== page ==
Feeds:
Posts
Comments

Archive for July 13th, 2009

grammar books

Just a little ditty for your enjoyment …

Grammar is good.
And usage is too.
Together, they help you communicate.

Language is fun.
Words do abound.
L’il marks: they can “all” help (you) punctuate!

Spelling with letters;
Syntax; formation …
Sentences will help you concatenate.

Nouns, sometimes proper;
And verbs all have forms …
If only to help us to conjugate.

Constructing a sentence,
A phrase, or a question …
Please, just be sure not to desecrate.

Superlative adjectives,
And adverbs to modify …
Just some tools we may use to formulate.

Yes, there are rules,
For speaking and writing …
When followed well, help you not irritate.

We’re referring to English
In this, our short tribute …
For which we’ve found none to compensate.

So, back to our blog,
Or Twitter, or work …
Something to which you likely relate.

Tweet Me from https://grammarcops.wordpress.com

Read Full Post »

Our unplanned Grammar Goof theme-of-the-day emerged from these observations:

 In a banker’s response to a customer successfully accessing Internet Banking: “I’m glad to hear that your in.” Should be: you’re.

 In a Twitter reply: Your quite welcome …” Should be: You’re.

In a Facebook Wall message: “Excited your on facebook.” Should be: you’re.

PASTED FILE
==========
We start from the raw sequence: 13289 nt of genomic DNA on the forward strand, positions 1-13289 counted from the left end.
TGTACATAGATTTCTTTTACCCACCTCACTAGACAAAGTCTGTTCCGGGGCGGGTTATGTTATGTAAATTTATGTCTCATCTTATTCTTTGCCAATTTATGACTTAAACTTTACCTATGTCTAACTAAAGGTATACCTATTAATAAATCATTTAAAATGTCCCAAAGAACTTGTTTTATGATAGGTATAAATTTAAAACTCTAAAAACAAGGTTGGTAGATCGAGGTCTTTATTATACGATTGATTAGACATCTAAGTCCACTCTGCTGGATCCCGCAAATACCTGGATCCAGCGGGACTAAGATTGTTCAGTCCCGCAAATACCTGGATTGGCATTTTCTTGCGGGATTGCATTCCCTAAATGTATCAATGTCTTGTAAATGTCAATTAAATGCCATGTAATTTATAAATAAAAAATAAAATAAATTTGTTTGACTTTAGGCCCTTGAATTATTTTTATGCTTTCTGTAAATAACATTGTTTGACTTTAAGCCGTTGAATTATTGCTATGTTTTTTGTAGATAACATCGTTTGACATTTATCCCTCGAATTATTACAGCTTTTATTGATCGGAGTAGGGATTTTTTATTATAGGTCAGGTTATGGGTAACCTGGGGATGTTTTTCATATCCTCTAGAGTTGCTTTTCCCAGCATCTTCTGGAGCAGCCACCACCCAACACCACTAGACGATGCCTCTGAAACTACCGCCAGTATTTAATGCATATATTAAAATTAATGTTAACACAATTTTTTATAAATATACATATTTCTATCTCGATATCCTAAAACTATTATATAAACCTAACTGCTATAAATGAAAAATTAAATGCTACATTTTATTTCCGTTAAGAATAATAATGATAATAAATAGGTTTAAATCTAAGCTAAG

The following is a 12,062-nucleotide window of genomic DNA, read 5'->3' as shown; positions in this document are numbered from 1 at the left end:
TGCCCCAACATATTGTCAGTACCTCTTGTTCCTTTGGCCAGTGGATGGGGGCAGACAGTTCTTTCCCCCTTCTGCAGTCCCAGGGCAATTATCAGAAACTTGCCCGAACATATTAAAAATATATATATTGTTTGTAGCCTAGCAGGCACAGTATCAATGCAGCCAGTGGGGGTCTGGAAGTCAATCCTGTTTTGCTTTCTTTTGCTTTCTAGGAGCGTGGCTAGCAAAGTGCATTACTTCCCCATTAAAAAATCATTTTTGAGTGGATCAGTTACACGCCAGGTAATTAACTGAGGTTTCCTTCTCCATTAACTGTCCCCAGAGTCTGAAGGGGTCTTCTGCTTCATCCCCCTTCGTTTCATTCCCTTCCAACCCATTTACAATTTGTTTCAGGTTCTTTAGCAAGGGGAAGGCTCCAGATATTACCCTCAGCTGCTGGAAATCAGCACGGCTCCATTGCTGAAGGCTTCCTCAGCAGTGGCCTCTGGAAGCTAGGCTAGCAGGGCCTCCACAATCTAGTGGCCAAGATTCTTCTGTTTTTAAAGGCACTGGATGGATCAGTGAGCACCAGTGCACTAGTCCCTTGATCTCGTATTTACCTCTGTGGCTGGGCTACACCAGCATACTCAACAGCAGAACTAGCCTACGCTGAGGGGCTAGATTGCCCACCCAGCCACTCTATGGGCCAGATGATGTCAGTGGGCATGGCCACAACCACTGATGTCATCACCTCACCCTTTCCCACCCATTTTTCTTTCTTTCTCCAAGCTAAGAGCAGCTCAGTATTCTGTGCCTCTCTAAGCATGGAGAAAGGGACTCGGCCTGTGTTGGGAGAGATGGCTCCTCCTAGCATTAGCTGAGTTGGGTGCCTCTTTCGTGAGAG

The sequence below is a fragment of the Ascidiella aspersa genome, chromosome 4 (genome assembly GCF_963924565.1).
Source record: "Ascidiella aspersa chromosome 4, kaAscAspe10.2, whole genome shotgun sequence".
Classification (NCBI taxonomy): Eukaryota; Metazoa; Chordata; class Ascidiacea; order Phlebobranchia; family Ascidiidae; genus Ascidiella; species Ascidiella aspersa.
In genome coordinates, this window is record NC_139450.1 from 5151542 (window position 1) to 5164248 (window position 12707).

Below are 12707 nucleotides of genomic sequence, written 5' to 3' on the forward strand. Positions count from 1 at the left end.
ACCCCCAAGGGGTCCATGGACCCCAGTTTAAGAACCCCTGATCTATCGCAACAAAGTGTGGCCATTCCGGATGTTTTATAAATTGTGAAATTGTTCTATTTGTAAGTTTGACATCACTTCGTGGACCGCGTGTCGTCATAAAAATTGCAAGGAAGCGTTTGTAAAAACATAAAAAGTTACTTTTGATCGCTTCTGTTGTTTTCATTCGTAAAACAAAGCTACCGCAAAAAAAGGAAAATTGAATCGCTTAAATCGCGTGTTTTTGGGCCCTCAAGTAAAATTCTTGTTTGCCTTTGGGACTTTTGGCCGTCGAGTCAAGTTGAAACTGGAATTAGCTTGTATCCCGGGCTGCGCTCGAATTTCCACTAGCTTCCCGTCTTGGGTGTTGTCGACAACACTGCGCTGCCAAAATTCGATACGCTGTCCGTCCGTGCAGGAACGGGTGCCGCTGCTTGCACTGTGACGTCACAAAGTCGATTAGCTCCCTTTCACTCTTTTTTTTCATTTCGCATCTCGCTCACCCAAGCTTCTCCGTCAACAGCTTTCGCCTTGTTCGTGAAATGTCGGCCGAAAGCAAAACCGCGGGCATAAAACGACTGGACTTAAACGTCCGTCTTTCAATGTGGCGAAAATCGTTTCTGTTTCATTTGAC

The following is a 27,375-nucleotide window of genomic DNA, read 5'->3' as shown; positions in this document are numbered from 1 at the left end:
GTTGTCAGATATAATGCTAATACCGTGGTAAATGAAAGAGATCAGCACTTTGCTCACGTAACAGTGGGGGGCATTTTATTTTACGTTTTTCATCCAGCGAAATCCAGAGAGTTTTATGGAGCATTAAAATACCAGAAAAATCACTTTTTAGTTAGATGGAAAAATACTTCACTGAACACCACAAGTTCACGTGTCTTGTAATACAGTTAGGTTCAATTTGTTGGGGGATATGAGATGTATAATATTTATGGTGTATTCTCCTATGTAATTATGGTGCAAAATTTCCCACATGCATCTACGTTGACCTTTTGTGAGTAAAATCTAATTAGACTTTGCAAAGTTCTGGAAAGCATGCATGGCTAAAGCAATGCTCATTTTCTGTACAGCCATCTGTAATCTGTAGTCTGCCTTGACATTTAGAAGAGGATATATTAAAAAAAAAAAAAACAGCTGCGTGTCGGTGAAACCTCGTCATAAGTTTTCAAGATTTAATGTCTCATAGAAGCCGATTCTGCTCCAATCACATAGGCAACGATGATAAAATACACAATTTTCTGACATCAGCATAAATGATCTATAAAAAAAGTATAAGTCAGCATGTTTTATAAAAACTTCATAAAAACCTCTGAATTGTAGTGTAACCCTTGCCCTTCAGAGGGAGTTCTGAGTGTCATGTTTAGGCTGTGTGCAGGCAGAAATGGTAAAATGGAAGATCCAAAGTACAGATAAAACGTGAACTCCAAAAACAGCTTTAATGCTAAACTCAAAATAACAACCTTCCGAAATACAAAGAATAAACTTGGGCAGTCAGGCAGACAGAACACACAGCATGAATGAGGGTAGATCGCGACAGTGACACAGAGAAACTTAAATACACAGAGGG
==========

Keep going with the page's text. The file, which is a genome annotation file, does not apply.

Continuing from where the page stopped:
In another Facebook Wall comment: “… your awesome and I am proud to be …” Should be: you’re.

Thanks to Nancy Wombat for this entry:

you're

Should be your.

And, thanks to a homeseller in Missouri for (unknowingly) contributing to this post …

your

Should be you’re.

Here are the rules …

your. pronoun.

  • (a form of the possessive case of you used as an attributive adjective): Your jacket is in that closet. I like your idea. Compare yours. 
  • one’s (used to indicate that one belonging to oneself or to any person): The consulate is your best source of information. As you go down the hill, the library is on your left.  
  • (used informally to indicate all members of a group, occupation, etc., or things of a particular type): Take your factory worker, for instance. Your power brakes don’t need that much servicing.  

you’re.

  • contraction of you are: You’re certain that’s right?
     

BTW (by the way), in Textspeak …

  • UR = your
  • U R (with a space) = you are or you’re
  • R U (with space) = are you?

Sources: dictionary.com, Flickr, Facebook, Twitter

Tweet Me from https://grammarcops.wordpress.com

Read Full Post »